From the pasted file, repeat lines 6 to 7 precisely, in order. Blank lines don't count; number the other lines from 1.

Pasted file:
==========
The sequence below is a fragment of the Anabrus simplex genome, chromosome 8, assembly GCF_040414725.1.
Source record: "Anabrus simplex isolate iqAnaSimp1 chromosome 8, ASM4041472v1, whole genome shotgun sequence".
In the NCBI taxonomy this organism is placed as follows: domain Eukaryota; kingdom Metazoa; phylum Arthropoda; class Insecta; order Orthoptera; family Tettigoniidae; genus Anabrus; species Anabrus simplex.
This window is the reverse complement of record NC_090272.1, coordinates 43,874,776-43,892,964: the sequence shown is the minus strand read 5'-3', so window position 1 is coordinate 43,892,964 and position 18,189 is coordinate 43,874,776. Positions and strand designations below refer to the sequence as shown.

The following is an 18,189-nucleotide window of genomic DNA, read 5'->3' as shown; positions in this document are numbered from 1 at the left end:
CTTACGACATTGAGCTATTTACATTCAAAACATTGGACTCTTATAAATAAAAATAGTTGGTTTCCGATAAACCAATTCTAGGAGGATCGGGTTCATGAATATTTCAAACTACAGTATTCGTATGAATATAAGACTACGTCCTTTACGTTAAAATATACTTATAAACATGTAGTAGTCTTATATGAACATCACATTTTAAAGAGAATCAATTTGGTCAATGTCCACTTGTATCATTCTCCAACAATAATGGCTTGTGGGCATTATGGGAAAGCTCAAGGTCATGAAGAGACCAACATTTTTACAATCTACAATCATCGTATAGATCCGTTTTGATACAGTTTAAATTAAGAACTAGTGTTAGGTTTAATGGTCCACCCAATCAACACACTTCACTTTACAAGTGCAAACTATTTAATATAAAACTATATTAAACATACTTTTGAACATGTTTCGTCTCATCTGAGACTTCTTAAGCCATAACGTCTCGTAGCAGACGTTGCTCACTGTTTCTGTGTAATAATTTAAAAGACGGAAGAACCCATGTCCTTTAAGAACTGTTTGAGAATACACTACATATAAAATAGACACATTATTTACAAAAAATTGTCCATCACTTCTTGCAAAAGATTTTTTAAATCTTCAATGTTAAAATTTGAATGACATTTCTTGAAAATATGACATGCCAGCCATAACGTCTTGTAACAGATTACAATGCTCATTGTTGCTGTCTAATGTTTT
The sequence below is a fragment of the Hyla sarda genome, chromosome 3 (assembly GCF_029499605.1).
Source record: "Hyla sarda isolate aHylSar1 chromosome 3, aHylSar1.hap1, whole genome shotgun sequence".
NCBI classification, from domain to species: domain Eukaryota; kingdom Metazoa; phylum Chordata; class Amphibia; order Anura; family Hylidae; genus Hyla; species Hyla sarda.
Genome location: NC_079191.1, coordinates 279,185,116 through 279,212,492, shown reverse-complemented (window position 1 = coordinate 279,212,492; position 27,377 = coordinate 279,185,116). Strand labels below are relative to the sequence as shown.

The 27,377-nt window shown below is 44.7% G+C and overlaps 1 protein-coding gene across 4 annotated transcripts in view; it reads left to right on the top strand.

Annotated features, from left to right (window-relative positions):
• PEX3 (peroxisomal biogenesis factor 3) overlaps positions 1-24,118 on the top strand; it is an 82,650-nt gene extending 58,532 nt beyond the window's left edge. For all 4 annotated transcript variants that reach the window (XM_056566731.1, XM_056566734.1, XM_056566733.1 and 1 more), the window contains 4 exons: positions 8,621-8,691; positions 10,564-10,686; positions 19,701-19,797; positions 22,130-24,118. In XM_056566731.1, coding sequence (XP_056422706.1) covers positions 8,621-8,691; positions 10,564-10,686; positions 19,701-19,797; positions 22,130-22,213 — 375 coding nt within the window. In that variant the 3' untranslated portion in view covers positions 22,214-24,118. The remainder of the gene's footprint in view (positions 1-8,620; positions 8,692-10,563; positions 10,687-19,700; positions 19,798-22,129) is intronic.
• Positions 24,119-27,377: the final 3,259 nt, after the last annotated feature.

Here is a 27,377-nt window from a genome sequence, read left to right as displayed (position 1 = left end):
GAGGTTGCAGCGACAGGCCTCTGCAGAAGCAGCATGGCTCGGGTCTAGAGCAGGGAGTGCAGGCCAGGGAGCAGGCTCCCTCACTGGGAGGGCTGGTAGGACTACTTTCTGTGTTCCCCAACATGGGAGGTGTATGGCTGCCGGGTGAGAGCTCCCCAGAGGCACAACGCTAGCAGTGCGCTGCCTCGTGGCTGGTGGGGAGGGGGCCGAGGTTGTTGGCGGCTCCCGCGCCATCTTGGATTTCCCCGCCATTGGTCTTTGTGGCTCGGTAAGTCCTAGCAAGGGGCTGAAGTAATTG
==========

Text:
CTTACGACATTGAGCTATTTACATTCAAAACATTGGACTCTTATAAATAAAAATAGTTGGTTTCCGATAAACCAATTCTAGGAGGATCGGGTTCATGAATATTTCAAACTACAGTATTCGTATGAATATAAGACTACGTCCTTTACGTTAAAATATACTTATAAACATGTAGTAGTCTTATATGAACATCACATTTTAAAGAGAATCAATTTGGTCAATGTCCACTTGTATCATTCTCCAACAATAATGGCTTGTGGGCATTATGGGAAAGCTCAAGGTCATGAAGAGACCAACATTTTTACAATCTACAATCATCGTATAGATCCGTTTTGATACAGTTTAAATTAAGAACTAGTGTTAGGTTTAATGGTCCACCCAATCAACACACTTCACTTTACAAGTGCAAACTATTTAATATAAAACTATATTAAACATACTTTTGAACATGTTTCGTCTCATCTGAGACTTCTTAAGCCATAACGTCTCGTAGCAGACGTTGCTCACTGTTTCTGTGTAATAATTTAAAAGACGGAAGAACCCATGTCCTTTAAGAACTGTTTGAGAATACACTACATATAAAATAGACACATTATTTACAAAAAATTGTCCATCACTTCTTGCAAAAGATTTTTTAAATCTTCAATGTTAAAATTTGAATGACATTTCTTGAAAATATGACATGCCAGCCATAACGTCTTGTAACAGATTACAATGCTCATTGTTGCTGTCTAATGTTTT
The sequence below is a fragment of the Hyla sarda genome, chromosome 3 (assembly GCF_029499605.1).